Covid 19 coronavirus: Sir David Fagan on how the pandemic is affecting Kiwi shearers – Matthew Mckew:

Covid-19 restrictions mean there’s no shortage of shearers at the moment, but Sir David Fagan sees trouble ahead for the industry.

The reason there were plenty of Kiwi shearers about right now was that they can’t travel anywhere, the world champion told The Country’s Jamie Mackay.

“We’re not getting New Zealanders going back to Australia for the season. So they’re here now shearing. I guess the winter time shearing’s pretty good for the workforce.” . . 

Dairy Trainee of the Year takes the reins on Fairlie farm :

Even though Nicola Blowey’s parents sold their dairy farm in Devon just before she was born, farming has remained in her veins. After studying agriculture in the UK she came to South Canterbury to work on a dairy farm.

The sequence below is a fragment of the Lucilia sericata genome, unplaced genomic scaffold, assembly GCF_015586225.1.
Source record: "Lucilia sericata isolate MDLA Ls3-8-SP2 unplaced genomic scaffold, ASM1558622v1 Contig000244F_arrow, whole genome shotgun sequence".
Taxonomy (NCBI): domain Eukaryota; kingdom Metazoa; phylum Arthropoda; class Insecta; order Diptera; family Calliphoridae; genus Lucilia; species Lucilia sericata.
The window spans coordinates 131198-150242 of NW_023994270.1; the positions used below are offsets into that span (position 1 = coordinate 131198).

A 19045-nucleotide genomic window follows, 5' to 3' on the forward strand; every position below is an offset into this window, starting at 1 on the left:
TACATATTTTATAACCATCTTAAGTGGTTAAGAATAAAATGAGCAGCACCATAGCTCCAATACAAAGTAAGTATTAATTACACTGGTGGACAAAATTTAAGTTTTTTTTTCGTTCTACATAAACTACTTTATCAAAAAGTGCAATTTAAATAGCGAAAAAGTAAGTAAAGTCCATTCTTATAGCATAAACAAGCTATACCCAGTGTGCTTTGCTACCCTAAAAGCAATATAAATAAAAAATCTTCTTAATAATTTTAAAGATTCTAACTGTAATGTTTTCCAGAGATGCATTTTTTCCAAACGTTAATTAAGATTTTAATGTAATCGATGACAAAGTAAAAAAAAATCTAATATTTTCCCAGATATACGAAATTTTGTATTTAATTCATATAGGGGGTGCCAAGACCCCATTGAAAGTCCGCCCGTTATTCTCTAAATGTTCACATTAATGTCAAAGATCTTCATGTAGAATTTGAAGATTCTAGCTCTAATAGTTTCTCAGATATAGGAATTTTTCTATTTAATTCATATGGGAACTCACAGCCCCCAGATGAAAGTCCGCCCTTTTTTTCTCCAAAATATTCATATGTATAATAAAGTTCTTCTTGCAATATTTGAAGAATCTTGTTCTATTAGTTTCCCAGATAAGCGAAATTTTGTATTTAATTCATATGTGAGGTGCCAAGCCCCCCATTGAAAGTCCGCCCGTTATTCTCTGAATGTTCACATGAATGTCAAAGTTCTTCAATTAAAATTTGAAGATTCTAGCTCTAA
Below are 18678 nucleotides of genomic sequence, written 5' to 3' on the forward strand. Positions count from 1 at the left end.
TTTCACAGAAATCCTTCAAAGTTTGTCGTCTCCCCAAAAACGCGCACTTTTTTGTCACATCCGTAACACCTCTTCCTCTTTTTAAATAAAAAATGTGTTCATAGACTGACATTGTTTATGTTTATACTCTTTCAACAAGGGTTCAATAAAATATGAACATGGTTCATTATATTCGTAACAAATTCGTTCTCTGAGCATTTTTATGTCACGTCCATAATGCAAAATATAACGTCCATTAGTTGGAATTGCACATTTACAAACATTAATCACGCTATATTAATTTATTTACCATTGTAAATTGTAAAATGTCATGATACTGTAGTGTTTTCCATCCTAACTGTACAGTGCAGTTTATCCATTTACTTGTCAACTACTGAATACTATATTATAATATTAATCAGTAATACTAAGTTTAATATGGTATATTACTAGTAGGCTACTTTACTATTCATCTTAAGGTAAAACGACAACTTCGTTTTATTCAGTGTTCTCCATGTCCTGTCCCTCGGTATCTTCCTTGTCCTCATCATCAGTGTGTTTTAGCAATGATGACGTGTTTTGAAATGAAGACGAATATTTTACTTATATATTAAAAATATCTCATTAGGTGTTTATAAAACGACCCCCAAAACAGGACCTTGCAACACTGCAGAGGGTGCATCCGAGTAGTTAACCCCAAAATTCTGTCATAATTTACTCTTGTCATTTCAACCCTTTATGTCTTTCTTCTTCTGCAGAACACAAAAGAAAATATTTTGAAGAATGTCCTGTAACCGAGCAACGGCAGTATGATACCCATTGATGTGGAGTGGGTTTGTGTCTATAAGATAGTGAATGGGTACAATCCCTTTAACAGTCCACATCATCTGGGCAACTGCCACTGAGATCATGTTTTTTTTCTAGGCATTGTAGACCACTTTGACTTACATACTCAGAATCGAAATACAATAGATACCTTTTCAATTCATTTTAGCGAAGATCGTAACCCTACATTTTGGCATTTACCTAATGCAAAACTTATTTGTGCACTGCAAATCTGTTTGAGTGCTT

It was meant to be for 12 months but four years on she’s still here and rising up the industry ranks. Last year the 26-year-old won the Dairy Trainee of the Year title in the NZ Dairy Industry Awards. She then took up a farm manager position on one of Kieran and Leonie Guiney’s dairy farms near Fairlie.

Nicola now has three staff and a large herd of KiwiCross cows to look after. She’s loving the increased responsibility. . . 

 Velvet trumps venison – Sally Rae:

It is a tale of two halves in the deer industry as venison schedule prices drop to their lowest level in more than a decade while consumer demand for velvet remains robust.

ANZ’s latest Agri Focus report said venison markets were “extremely challenging”; venison was highly exposed to the European restaurant trade and the industry was scrambling to move more products into the retail space to reduce reliance on the food service sector.

Farmgate prices for deer might have “ticked up a tad” recently but prices had not been at such low levels for more than a decade.